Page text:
“That’s one of the challenges these cities have: Where is the revenue to build something that’s resilient?” Bokhari said in an interview. “The amenities are going to be enjoyed by the wealthiest folks who can be there.”

Washington’s aid is ‘worsening inequity’

Federal officials have long been aware of the financial barriers to recovery facing many communities, but the solutions have been elusive.

The National Flood Insurance Program’s capped payout of $250,000 per home is too low to finance rebuilding in most waterfront towns, said Maria Honeycutt, who was a senior staffer on climate resilience policy in the Trump and Biden White Houses after working for 14 years at the National Oceanic and Atmospheric Administration. But the federal program is insolvent, and Congress probably won’t increase the coverage ceiling.

“It’s worsening inequity,” Honeycutt, who is now national director of all-hazards resilience at engineering firm Atkins North America, said of how the federal government administers its disaster programs.

FEMA said the average flood insurance claim for Ian paid out $92,276 as of July 7. A spokesperson said homeowners in the 100-year-floodplain can also receive grants of up to $30,000 to bring homes up to current local codes.

In southwest Florida, many homeowners trying to stay after Ian are still fighting with insurance companies.

Danielle Lisiecki took out a $229,000 insurance policy through FEMA’s flood insurance program for her home in Cape Coral, but got only about half of that back after filing a claim following the hurricane. She’s still haggling with her wind insurer over whether it was flooding or gusts that damaged her home. Meanwhile, FEMA rules require her to make expensive upgrades to align with modern codes.

For now, her ranch-style house in a canal-carved community west of the Caloosahatchee River has no interior walls and no kitchen. The former Chicago-area resident and her husband hauled two utility sinks into the home’s hull to wash their hands. Moisture is building in the attic, causing the retired nurse to worry about mold.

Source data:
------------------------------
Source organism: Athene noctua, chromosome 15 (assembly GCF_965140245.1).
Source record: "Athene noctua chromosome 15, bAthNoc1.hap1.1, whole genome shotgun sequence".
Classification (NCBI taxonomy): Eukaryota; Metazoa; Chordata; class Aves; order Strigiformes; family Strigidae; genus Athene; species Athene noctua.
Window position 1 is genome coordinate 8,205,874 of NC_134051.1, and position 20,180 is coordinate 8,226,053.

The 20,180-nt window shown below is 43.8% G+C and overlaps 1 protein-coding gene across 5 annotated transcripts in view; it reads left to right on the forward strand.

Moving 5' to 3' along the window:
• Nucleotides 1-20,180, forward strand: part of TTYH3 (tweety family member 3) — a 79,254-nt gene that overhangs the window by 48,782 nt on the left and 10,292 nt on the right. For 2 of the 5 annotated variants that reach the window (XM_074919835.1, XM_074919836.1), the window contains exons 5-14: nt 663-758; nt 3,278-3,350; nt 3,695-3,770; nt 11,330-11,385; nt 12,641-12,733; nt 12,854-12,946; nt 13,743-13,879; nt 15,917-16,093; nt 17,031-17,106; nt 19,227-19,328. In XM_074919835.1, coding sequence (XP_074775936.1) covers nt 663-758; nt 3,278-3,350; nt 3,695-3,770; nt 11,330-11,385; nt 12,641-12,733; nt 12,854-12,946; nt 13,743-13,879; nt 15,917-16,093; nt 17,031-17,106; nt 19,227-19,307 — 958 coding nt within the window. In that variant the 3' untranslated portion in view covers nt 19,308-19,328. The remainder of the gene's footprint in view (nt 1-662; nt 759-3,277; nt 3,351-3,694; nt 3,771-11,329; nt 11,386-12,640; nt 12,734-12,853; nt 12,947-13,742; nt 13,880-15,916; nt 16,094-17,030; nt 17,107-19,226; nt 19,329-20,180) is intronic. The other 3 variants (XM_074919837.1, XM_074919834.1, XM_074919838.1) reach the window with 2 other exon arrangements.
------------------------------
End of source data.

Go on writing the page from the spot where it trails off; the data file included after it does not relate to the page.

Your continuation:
Lisiecki thought about selling the land, but ultimately decided to tear her home down and rebuild at a cost of more than $500,000. She and her husband are using their savings, whatever insurance payouts they have gotten so far and a Small Business Administration loan.

“I don’t want this to ever happen in my lifetime again,” she said, fighting off tears. People at the insurance companies “sit in their chairs, their desks, and they have no idea what people are going through.”

The rich had already begun descending on the Cape Coral area during the low-interest, pandemic-fueled buying frenzy. It had seen some of the hottest growth in the nation prior to Ian, according to Zillow data. In September 2022 before the storm hit, sales were up 27.9 percent year over year, compared with 14.5 percent nationally and 24 percent for Florida statewide.

Tony Kuhns was part of that trend. He sold the Fort Myers Beach stilted duplex he had lived in since 1996 for $1.1 million nearly a year before Ian. A corporation bought it, with plans to turn it into Airbnbs.

The new owners were able to get an in-ground pool in just before Ian hit. Now it’s a vacant lot with a sale pending for just under $1 million.

Kuhns had dealt with flooding for years in that home. Now living in central Florida, he doesn’t worry as much about storms. But he laments the loss of the Fort Myers Beach he knew.

“It was really a throwback,” he said, adding that without it the idea of affordable coastal living in Florida “really doesn’t exist. Fort Myers Beach was a rare city.”